General warm-up guidelines apply equally well to respiratory warm-ups.
For example, different workouts will require different types of respiratory warm-ups. You should not warm-up the same way for a high-tension, short-duration workout the way you would a low-tension, long-duration workout.
The breath is used to facilitate any number of factors, no limited to focus, the aerobic energy system and systemic tension.
Sample #1: (Low-Tension, High-Duration)
[Warm-Up for CrossFit Open Workout 19.1]
-19 Calorie Row
-19 Wall Ball 20/14lbs
A) Aerobic Warm-up
12:00 Assault Bike (nasal breathing only)
**hold between 140-180 watts**
B) Positional Warm-up
-0:30 Med-Ball Front Squat Hold 20/14lbs
-0:30 Overhead Plate Hold 45/25lbs
**Wear training mask, Belly Breaths**
3 Rounds, at Workout Pace
-9-6-3 Calorie Row
-9-6-3 Wall Ball 20/14lbs
**10 Belly Breaths between Rounds**
Complete the Workout
Sample #2: (High-Tension, Short-Duration)
[Warm-Up for CrossFit Total]
3 Attempts to find a Max Lift in…
A) Aerobic Warm-up
AMRAP 10:00 (50%)
-10/7 Calorie Assault Bike
-10 Air Squats
-10 RDL (empty barbell)
(nasal breathing only throughout)
3 Rounds, Not for Time
-5 Breaths Elevated Cat Pose (overhead)
-5 Breaths Banded Front Rack Stretch
-5 Breaths Goblet Squat Hold 35/25lbs
-10 Banded Good AMs (1 Rep / Breath)
**maintain awareness of breath in each position, orient hips and core so you can access the belly in each position**
B) Tensioning / CNS Wake
-3 Jump Squats (max height)
-3 Bounding Broad Jumps
-6 Plyo Push-ups
-6 Bird Dogs (Keep Brace, Max Tension)
-6 Dead Bugs (Keep Brace, Max Tension)
**work for diaphragmatic breathing through the brace**
-5 Reps Empty Barbell
-3 Reps at 50% & 60%
-2 Reps at 70% & 80%
-1 Rep at 90%
-Attempt 1, 2 & 3
D) Repeat for Strict Press
E) Repeat for Deadlift
Get in a position that challenges the breath and demand quality breathing of the athlete.
Just like any other piece, it should be appropriately demanding of the athlete.
You might have the same position-induced breathing limitation as another athlete, but you shouldn’t address the issue in the same manner as them if your fitness and strength levels are at different places.
Write workouts that you struggle to maintain but can complete. Just because you can complete a piece does not mean you can do it with the correct breathing mechanics.
Once you express ownership of a position, begin to add the layers of load and fatigue.
“If you cannot breathe in a position, you do not own it.” –Kelly Starrett
Learn the relationship that core orientation, mobility, stability and torque have on the breath. A few positional breathing progressions could serve as a quick breath / mobility screen for a CrossFit athlete.
• Front Plank, FLR Hold, Side Plank, Planch
• Parallel Bar Hold, Bar Muscle-Up Support, Ring Muscle-Up Support
• Med-Ball / Barbell / Dumbbell Front Rack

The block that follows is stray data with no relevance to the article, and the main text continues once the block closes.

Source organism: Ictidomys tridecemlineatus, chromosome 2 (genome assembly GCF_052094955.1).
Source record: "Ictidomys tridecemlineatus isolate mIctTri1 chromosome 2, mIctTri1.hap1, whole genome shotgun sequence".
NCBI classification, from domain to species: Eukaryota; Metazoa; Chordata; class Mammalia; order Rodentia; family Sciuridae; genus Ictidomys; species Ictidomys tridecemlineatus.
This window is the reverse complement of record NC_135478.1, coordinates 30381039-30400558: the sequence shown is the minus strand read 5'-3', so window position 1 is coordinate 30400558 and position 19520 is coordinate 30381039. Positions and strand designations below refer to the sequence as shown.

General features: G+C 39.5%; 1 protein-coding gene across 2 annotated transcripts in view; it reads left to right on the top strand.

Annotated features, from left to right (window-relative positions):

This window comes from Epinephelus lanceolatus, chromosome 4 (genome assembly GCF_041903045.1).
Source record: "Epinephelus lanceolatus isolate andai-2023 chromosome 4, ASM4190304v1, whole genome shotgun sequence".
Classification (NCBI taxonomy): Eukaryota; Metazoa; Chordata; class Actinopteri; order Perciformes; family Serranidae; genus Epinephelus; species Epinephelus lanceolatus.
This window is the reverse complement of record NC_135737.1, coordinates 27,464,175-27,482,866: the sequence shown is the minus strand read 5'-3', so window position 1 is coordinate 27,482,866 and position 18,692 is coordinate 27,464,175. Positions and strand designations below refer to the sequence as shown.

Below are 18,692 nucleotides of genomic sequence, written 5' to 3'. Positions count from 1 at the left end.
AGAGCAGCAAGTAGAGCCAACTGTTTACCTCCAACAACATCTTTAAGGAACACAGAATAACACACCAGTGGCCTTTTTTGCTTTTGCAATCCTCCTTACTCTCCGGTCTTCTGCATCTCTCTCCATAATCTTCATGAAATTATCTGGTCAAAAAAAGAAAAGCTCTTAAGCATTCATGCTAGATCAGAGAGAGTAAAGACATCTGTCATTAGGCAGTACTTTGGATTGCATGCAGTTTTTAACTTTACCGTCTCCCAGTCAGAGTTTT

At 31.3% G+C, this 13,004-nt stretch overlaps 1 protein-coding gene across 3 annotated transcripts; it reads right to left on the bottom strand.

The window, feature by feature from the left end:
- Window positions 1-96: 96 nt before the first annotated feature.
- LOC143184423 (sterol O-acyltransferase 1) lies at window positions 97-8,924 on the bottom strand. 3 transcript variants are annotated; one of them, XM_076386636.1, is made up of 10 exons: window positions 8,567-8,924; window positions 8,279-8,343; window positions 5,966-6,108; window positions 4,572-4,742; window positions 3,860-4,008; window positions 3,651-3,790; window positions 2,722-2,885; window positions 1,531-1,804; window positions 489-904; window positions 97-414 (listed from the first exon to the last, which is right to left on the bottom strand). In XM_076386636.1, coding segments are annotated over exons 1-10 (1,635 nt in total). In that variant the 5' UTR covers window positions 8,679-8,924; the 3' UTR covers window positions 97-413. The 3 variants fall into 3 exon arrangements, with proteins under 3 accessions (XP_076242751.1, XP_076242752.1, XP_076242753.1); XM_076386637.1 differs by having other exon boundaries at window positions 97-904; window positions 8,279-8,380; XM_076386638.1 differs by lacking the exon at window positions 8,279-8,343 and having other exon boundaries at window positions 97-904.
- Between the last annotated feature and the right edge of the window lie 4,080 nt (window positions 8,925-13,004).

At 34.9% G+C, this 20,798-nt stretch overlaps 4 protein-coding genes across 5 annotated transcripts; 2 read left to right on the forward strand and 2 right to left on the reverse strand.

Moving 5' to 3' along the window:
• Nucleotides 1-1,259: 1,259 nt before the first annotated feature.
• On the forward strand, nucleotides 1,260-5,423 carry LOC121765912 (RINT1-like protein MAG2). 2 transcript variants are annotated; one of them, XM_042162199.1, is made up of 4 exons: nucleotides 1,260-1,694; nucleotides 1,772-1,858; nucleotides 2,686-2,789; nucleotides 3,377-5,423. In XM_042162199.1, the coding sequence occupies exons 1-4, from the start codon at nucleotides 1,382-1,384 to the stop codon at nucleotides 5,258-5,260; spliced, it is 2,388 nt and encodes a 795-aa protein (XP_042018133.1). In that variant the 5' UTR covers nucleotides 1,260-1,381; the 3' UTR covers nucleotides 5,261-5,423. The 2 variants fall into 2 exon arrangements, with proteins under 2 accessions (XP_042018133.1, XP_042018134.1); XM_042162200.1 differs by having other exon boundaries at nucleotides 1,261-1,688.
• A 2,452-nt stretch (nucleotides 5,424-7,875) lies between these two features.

• Back Squat, Front Squat, Overhead Squat
• Setup in Clean & Snatch (Barbells & DBs)
• Wall-Facing Handstand Hold, Freestanding
• L-Sit Raise, L-Sit on Parallette, Manna
• Sandbag Hug (Static or Walking)
Often a limit in capacity in a movement or a breakdown in technique with fatigue shows a positional limitation, not a metabolic one.
Do not just blindly prescribe positional training. First run a quick assessment to determine where the athlete can and cannot breathe naturally (access to belly & nasal).
These sample workouts are not written in any formal order. Two athletes with similar fitness levels could find one easy and be unable to complete another. A deep familiarity with your limitations are needed to write workouts like this effectively…
Sample Workout #1
Alternating EMOM 15 (5 Rounds)
1) 40s Front Lever Ring Hold on Low Rings
2) 40s Active Hang from Pull-Up Bar
3) 40s Front Rack Hold 185/125lbs
Sample Workout #2
Every 2 Minutes, x 4 Sets, 8:00
-10/8 Calorie Ski Erg Sprint
-15s Ring Support Hold
-15s Ring Dip Hold
Sample Workout #3
Every 3 Minutes, x 3 Sets, 9:00
-3 Snatch 185/125lbs
**3 Belly Breaths in tension in setup
**3 Belly Breaths in catch (OHS)
**3 Belly Breaths after recovery (Standing)
Sample Workout #3
5 Rounds for Time
-8 Burpee Box Jump Overs 24/20”
-20s L-Sit Parallette Hold
-200’ Sandbag Hug Walk 150/100lbs
**Rest 30 Belly Breaths between rounds**
Sample Workout #4
Back Squat (5×5)
-Rest 2:00 in Passive Squat between sets
A conceptual model for teaching and bringing awareness to optimal breath patterns in CrossFit movements.
When learned, it will accelerate learning new movements (“athleticism”) and increase sustainability through fatigue (efficiency).
Breath ratios are simply the number of breaths you take per movement.
For example, a common movement-to-breath ratio on pull-ups is 1:1. That is 1 pull-up per breath (inhale on descent & exhale on ascent).
One of the reasons why mixed modal activities are so challenging is because each movement in CrossFit has its own breathing demands. The demands on the breath for a front squat are not the same as the power snatch, are not the same the assault bike, are not the same as pull-ups.
Athletes still working to master the various movements of CrossFit will struggle to breath and move at the same time. In other words, focusing on the breath while doing a movement requires unconscious competence or the movement will break down when the focus turns to the breath.
This lack of dependence of consciousness for competence is evident when an athlete must rest by stopping the given movement, rather than moving and breathing simultaneously, a common problem for weightlifting and gymnastic movements especially, which are not infinite scalable like monostructural movements.